i wonder which part of Singapore you are referring to, i live here but i haven’t gone to that place that you have written about. as far as i know singapore restricted the slaughter of animals in the slaughter house only.

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  9. Rae says:

    Wow, I’m really impressed! And I thought I liked to travel… but you really take the cake on that. I’m jealous of your travels. They’re all very fascinating.

    If you’re looking for a country to visit that you haven’t yet, may I suggest China? I’m living in China now, teaching English to university students, and I have to say, it’s a fascinating country. I’ve never been in a place as unique as China, and while it’s easy to go to the country and say you’ve “seen” it if you visit Beijing or Shanghai, real China is harder to find. I’m living in a (giant) city called Wuhan that’s the capital of Hubei province, and it’s amazing how many people stare at me on a regular basis simply because I’m “foreign.” You might find the culture interesting. Not to mention the food is amazing and definitely not your average “Chinese” food that’s touted in the U.S. and UK as being “authentic.”

    Just a thought…

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  11. Stewie says:

    Thailand is an amazing place, you should go! The people have a great sense of humour and there are stunning natural and cultural sights.

  12. Riazi Snaps says:

    I was pleasantly surprised to see Iran on your list of places travelled, and shocked to hear that you participated in the protests.

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  14. khantwal says:

    your ideas about travelling are same as me! i guess!,getting to know the people ,the culture.wish you’d have written more about your experiences with the people of the country you visited,something unique about their culture that you experienced etc.

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  16. if intersted in not so mainstream tourist countries, check out Bosnia&Herzegovina and you’d be definitely (positively) surprised

  17. & Malaysia (on a totally unrelated note but worth of visit)

  18. babyboomer says:

    By happenstance I came upon your blog and am tickled pink that you love Yosemite National Park. That is my backyard as I live in the Sierra National Forest, right outside of YNP. I take my dogs there for swimming. Last year we had the most magnificent waterfalls and rapids in the Merced river as we had heavy and long rains. Best regards.

    • You live in paradise!
      Even 11 years and many adventurous trips later, I still remember the profound feeling of happiness I had while I was hiking around Yosemite.

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  20. Piebe Hutkak says:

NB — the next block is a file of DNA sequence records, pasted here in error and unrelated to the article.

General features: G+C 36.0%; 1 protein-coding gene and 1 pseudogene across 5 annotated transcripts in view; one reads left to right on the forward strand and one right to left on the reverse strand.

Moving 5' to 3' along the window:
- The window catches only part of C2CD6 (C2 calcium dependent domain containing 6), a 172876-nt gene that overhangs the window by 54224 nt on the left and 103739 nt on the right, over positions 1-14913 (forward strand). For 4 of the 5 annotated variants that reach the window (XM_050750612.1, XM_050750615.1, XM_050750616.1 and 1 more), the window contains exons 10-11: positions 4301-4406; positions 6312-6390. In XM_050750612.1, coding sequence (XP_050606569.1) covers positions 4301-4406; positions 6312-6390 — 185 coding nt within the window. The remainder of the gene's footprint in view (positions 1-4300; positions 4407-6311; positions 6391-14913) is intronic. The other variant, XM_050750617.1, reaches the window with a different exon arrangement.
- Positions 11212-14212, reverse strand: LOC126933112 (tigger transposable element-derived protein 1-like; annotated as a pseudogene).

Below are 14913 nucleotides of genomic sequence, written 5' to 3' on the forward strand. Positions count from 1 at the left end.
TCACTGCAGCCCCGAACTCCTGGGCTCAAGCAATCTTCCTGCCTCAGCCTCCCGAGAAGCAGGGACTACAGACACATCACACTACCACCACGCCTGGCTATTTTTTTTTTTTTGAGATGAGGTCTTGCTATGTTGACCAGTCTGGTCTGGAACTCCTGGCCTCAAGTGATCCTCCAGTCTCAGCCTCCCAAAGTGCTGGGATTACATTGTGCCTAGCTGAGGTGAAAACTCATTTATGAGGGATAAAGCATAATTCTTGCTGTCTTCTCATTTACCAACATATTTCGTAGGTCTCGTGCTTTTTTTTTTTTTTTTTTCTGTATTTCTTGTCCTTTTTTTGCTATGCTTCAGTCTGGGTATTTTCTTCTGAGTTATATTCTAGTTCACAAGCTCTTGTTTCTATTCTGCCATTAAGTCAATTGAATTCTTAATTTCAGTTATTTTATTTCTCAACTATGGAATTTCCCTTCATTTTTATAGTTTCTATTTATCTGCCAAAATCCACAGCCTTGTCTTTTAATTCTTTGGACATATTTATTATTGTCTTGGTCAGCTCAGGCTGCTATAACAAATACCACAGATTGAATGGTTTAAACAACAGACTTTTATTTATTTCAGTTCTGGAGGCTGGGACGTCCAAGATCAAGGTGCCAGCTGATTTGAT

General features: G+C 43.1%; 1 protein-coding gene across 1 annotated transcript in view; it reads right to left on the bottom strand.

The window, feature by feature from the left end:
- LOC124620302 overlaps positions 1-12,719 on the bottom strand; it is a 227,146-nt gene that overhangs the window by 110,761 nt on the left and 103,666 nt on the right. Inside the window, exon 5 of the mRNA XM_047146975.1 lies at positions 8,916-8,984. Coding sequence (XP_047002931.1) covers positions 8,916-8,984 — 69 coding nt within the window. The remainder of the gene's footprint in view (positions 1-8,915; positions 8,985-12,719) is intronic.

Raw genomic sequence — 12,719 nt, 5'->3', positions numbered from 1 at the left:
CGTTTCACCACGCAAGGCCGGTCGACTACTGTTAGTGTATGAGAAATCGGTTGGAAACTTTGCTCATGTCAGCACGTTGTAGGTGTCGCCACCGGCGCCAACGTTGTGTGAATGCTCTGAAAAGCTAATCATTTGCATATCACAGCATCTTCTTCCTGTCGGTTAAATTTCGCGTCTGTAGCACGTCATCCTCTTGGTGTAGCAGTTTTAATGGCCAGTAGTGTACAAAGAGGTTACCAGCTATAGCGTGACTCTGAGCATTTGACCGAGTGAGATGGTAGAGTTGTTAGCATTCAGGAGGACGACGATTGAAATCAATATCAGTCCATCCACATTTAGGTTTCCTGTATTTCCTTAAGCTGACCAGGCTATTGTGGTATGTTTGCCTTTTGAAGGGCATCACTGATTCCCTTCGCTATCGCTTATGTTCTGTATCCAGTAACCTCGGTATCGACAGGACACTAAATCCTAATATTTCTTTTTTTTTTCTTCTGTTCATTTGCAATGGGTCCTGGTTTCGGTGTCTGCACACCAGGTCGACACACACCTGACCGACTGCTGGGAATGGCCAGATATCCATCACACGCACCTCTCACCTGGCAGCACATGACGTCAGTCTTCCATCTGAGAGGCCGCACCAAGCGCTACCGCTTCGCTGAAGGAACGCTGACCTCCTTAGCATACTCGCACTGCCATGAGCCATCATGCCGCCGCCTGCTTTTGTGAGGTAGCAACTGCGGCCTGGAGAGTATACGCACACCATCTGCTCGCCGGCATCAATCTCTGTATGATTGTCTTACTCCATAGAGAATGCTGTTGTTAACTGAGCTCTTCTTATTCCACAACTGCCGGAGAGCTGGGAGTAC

You’ve never been to the Netherlands?! Nice blog, read it with pleasure.

  21. Meredith Barnes says:

    Wow!! So cool to be able to travel so much!

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  23. Janus says:

    I live in Brazil – and while I highly recommend a visit, I wouldn’t recommend a visit without a guide LOL I mean, people here don’t really speak English and you can get in trouble…well, depending on where you are in Brazil you can get mugged, robbed or kidnapped once they realize you’re a foreigner (which won’t take too long once they hear you speaking english, will it :P)!

  24. Not a lot of South American countries on your list there… You should give Bolivia a go, it’s worth it!

    • I know, I have never been to South America at all. :-(
      It’s a huge dream of mine, but I’d like to go there for longer, so I need to save a bit for a flight and learn some Spanish. But it may happen in one or two years.

      • Yep, with Spanish you’ll get by much easier since hardly anyone speaks English. Especially in Bolivia, even in touristy places you’re lost without some spanish survival basics. Let me know when you travel through Santa Cruz, k?

  25. g says:

    If you make it to michigan stop by and I can show you around detroit!

  26. Matthew says:

    You should go to Norway if you like nature. Most beautiful place I travelled to.

    • Andreas Moser says:

      I plan to visit Norway in the coming months actually. Whenever I see photos of the country, I am stunned by the beautiful nature. What time of the year did you go there?

      • Matthew says:

        I just went last september and it was amazing. Im more of a city guy myself and was a bit naive before i went. I highly suggest a trip to geiranger fjord, besseggen in jutenheim national park and the atlantic road near molde. Simply breathaking. Im planning to next january to tromso to see the northern lights. Need any more info just let me know

  27. skycastles says:

    Very, very jealous of all the places you’ve been, even though I’m not sure I’d feel comfortable in many of them lol

  28. Katarina says:

    I am from Ljubljana, Slovenia and your blog just made my day :)

    • I am happy to hear that. So far, I have always been to Slovenia in winter. I hope that I will manage to come and visit in summer this or next year.

      • Joscha says: